The 2018 Congressional elections are shaping up to be one of the most contentious and eventful midterm election in decades, with many viewing the races as a referendum on the President’s agenda.
A whirlwind of issues from healthcare to education have galvanized the bases of both parties to turn out in record numbers in the primary.
As the election draws closer, here is a look at the showdown between former Phoenix Mayor Greg Stanton and his Republican challenger Steve Ferrara in a battle for the seat that was vacated by ASU lecturer Kyrsten Sinema when she chose to vie for Sen. Jeff Flake’s seat in the Senate.
Here’s what you need to know about the candidates for the U.S. House of Representatives in Arizona’s 9th Congressional District, which includes ASU’s Tempe Campus:
Stanton ran unchallenged in the Democratic primary election earlier this year and has been running his campaign on the progress and work he has done in his time as Mayor.
Stanton has the benefit of wide name recognition, having represented CD-9 residents as the Mayor of Phoenix for over six years.
Where he stands:
Education: Stanton calls for a number of educational reforms including allowing Arizonans to refinance their student loan debt at current or lower interest rates, investing in education, Career and Technical Education funding and expanded support for Pre-kindergarten education.
Immigration: Stanton calls for comprehensive immigration reform, a passage of the Dream Act, and said he will be a leader in finding common ground to pass immigration legislation.
Healthcare: Stanton said he will fight “Republican led attacks” on Arizona’s healthcare system, as well as working to lower skyrocketing premiums and drug costs and working toward getting more Arizonans insured. He also has called for protection of pre-existing conditions and women's reproductive rights.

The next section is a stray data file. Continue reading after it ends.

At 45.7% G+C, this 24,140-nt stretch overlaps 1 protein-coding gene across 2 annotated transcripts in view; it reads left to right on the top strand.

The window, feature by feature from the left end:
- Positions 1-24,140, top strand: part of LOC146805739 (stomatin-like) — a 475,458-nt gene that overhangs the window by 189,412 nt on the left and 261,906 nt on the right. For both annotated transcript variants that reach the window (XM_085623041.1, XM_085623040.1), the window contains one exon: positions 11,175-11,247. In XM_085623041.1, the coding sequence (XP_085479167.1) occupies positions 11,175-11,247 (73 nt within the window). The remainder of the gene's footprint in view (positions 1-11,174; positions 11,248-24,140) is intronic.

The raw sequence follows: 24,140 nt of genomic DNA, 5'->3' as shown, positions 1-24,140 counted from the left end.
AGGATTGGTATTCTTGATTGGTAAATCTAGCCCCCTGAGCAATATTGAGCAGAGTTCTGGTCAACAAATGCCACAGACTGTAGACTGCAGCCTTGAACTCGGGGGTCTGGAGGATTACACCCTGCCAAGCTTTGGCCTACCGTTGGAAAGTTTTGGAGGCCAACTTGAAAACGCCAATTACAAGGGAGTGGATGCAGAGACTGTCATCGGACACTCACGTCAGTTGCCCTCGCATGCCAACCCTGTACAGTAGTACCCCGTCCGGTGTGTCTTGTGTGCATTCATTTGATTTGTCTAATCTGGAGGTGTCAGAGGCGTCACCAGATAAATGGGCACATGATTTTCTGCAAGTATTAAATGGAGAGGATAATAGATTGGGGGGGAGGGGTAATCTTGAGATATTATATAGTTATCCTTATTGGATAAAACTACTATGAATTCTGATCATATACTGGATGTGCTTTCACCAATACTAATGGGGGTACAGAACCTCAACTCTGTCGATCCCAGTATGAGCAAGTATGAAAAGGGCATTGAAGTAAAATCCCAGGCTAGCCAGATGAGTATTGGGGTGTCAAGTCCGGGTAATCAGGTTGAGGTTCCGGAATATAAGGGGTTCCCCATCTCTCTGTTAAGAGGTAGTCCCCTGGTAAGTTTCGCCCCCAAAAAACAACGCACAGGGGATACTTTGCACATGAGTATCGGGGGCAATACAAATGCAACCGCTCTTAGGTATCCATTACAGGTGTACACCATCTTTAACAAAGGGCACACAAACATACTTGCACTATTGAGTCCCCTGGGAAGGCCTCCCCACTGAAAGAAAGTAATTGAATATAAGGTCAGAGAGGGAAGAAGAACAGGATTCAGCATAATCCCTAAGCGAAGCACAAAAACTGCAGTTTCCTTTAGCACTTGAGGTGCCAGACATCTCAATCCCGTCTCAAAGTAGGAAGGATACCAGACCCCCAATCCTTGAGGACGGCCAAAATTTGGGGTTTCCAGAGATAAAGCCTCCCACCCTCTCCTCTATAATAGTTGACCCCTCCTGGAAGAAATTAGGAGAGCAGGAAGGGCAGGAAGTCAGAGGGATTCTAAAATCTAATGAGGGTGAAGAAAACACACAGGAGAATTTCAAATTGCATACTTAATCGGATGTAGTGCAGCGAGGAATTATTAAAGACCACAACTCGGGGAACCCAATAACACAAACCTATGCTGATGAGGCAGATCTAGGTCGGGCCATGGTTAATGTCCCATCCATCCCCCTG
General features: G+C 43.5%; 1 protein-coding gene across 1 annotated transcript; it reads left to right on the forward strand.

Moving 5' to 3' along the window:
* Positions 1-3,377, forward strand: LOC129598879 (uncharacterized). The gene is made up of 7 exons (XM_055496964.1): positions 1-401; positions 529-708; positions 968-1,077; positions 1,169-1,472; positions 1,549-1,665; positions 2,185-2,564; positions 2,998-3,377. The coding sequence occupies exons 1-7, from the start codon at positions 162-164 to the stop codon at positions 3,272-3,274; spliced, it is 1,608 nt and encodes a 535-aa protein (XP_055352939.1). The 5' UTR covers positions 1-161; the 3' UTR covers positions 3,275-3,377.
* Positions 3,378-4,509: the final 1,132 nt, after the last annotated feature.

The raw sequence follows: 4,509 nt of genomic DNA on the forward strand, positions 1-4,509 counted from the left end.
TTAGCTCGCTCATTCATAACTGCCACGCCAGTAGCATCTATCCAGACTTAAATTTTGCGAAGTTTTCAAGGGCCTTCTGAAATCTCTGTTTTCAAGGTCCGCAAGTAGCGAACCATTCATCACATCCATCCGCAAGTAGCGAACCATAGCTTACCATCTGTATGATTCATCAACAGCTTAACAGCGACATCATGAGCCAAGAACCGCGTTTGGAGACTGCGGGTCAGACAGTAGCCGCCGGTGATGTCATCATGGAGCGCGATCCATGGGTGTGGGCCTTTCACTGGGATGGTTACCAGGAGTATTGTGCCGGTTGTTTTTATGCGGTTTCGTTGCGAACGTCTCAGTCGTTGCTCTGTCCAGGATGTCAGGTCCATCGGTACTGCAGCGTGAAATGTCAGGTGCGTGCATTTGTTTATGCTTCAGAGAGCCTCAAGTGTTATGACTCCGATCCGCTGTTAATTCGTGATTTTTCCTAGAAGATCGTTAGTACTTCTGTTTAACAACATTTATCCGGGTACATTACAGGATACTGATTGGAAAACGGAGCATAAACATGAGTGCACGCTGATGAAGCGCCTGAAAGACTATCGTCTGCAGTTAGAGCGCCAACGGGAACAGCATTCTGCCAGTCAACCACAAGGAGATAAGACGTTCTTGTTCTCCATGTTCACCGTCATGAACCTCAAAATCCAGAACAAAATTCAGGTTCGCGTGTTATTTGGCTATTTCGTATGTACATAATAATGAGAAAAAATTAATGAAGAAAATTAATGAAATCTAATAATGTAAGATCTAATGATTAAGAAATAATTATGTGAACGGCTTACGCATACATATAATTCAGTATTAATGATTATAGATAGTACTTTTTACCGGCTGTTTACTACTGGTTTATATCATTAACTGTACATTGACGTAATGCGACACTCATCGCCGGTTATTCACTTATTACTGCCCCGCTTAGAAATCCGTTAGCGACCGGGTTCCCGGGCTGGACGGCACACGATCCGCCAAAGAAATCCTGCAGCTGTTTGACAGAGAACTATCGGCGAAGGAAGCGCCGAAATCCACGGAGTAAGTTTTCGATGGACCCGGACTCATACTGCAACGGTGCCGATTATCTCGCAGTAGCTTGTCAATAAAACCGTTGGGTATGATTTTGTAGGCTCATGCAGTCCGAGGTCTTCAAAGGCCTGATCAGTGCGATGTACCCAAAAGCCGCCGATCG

Ferrara is a radiologist and former chief medical officer for the U.S. Navy. Ferrara is facing steep odds in the District which the polling website Five Thirty Eight found is solidly Democratic, giving him less than a 1 percent chance of winning the seat.
Ferrara beat out two Republican challengers in the primary and considers himself a traditional conservative.
The candidate brewed controversy earlier this month when audio from a meeting he had with ASU College Republicans attained by the Phoenix New Times featured the candidate comparing welfare recipients to starving pets.
Where he stands:
Education: Ferrara supports increased funding for schools in Arizona and calls the issue “priority one.” He is opposed to standardized testing and calls for a plan to modernize Medicaid funding and apply the savings to education.
Immigration: Ferrara said he wants enforcement of current laws, stronger border security and he supports permanent and legal status with optional pathways to citizenship for law-abiding DACA recipients.
Healthcare: Ferrara calls for a plan to strengthen Medicaid, modernize health insurance policies and to create a healthcare system that cares for patients proactively instead of reactively.